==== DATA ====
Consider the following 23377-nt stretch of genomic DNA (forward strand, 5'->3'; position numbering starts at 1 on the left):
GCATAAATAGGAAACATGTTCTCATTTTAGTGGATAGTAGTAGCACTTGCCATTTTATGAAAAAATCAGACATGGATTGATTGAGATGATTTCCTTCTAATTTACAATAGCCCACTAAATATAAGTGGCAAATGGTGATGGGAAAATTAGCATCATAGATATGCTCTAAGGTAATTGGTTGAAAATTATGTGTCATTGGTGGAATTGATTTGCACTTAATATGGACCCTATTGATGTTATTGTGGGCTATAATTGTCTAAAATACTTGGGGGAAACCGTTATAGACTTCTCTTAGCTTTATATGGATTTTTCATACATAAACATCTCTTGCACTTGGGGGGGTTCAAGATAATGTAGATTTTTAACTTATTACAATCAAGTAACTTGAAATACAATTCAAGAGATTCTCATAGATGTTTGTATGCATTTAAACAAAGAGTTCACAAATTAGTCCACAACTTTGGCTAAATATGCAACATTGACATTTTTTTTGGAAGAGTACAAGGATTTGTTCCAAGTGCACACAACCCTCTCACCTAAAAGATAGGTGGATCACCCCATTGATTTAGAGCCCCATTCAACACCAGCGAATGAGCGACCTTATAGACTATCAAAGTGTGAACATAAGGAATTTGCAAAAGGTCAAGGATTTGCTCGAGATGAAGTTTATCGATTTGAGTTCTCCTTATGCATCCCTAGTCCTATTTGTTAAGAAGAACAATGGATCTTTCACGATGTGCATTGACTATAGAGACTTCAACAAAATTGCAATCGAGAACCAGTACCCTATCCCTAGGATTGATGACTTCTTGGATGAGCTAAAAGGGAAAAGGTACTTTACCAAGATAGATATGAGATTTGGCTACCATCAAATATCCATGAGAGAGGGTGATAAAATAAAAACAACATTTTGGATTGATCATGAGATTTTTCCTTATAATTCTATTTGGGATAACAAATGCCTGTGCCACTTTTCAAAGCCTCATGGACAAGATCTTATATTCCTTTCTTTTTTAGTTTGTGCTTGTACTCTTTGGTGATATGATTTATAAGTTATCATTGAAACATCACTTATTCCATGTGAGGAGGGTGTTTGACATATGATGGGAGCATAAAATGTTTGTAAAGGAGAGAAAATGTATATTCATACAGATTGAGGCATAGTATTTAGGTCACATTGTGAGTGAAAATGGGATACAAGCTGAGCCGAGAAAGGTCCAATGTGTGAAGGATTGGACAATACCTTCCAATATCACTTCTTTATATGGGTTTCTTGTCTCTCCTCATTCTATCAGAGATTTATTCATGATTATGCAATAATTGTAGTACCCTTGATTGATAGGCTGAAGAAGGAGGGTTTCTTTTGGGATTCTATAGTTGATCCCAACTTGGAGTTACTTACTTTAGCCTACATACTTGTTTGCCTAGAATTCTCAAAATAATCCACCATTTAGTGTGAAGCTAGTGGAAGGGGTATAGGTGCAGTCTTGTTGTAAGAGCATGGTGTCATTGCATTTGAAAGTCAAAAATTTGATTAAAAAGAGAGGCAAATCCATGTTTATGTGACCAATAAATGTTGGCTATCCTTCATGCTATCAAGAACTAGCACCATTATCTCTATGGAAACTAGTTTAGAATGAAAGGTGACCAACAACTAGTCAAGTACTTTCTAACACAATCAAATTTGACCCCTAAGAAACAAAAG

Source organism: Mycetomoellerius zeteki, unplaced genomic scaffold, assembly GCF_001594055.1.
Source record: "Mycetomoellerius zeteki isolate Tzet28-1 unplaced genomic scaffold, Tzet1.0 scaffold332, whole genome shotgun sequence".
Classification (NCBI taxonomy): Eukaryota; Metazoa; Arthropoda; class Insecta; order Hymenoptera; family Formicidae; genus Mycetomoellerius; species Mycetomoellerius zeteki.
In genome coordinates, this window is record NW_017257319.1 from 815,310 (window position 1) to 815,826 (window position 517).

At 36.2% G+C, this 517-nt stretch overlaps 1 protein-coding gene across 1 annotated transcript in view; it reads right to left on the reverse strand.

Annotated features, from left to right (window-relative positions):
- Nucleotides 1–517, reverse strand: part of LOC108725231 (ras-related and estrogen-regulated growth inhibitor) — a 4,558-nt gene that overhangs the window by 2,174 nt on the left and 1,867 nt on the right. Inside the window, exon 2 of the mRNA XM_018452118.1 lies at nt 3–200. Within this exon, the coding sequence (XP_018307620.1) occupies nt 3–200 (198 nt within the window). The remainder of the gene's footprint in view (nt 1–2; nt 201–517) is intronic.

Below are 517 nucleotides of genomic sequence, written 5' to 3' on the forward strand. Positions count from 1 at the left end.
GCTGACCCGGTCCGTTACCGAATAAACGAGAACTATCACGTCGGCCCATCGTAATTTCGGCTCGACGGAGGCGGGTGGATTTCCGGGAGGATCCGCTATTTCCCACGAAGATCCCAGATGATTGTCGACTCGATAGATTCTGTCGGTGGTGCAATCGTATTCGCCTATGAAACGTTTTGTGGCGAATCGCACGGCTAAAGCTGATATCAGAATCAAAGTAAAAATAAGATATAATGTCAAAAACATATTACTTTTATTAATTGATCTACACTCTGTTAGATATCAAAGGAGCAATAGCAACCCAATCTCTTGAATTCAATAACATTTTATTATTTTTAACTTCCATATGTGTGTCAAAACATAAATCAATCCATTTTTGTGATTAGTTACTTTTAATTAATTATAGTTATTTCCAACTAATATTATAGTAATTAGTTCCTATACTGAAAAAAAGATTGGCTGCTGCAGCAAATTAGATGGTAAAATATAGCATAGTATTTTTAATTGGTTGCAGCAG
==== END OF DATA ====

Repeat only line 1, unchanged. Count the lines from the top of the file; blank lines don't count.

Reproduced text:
Consider the following 23377-nt stretch of genomic DNA (forward strand, 5'->3'; position numbering starts at 1 on the left):